Can the Dalai Lama win Beijing's heart?

Beijing seems to have been continuously suspicious of the Dalai and his supporters.

September 2, 2014 17:28
4 minute read.
Dalai Lama

Dalai Lama. (photo credit: REUTERS)

I wonder if the Tibetans-in-exile in India and several other nations will ever be able to return back to their homeland. Their spiritual leader the Dalai Lama has since long been doing his best to end their predicament. One of the finest practitioners of the Gandhian methodology of political struggle in our times, he has long abandoned any demand for independence  for Tibet. In 1974  he came forward with his middle-way policy, according to which subjects of diplomacy, defense, communication and finance will be under the jurisdiction of the central government in Beijing and those of  culture, education, environment and religion under the provincial Tibetan government in Lhasa. In harmony with the  Dalai’s framework, his representatives have  presented to Beijing a Memorandum on Genuine Autonomy for the Tibetan People.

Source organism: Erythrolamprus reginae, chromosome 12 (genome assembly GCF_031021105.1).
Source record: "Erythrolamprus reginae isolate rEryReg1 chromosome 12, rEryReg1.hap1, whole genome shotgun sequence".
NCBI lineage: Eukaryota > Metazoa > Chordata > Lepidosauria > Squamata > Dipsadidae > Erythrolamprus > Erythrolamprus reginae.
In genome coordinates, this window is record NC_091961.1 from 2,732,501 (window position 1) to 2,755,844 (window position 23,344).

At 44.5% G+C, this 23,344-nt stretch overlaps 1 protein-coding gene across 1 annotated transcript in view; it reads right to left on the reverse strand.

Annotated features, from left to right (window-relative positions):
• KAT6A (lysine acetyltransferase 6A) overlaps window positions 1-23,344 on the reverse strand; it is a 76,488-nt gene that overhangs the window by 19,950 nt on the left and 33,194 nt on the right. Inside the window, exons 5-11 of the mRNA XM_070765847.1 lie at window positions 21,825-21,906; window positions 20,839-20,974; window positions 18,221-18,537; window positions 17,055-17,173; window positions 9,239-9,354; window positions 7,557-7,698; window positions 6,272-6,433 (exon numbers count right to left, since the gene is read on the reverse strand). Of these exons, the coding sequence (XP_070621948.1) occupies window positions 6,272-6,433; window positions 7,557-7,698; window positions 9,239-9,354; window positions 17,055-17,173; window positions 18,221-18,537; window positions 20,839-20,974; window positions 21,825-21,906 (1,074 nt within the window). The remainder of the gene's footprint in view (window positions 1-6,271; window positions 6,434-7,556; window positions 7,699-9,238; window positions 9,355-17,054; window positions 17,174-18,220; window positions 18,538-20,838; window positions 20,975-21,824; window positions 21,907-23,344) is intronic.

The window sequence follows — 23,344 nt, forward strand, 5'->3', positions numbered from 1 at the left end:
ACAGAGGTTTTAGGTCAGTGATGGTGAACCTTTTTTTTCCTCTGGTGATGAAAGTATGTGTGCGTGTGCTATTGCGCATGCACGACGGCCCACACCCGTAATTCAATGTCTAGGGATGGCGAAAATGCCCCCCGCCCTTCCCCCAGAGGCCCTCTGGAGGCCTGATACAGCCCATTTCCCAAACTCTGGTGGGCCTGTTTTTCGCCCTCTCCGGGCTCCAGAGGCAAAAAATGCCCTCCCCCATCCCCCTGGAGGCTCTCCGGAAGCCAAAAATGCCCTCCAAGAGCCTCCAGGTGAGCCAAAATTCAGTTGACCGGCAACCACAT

This memorandum complies with the conditions for national regional autonomy set forth in the Chinese constitution and the 17-Point Agreement of 1951. I find there is nothing objectionable about the Dalai’s proposition that all Tibetans be brought under a single autonomous administration. Signing the 17-Point Agreement, even Zhou Enlai, the first Premier of the People's Republic of China, had acknowledged it as a reasonable demand. In 1956, when establishing the Preparatory Committee for the "Tibet Autonomous Region", Vice-Premier Chen Yi pointing at a map said, if Lhasa could be made the capital of the Tibet Autonomous Region, which included the Tibetan areas within the other provinces, it would contribute to the development of Tibet and friendship between the Tibetan and Chinese nationalities.


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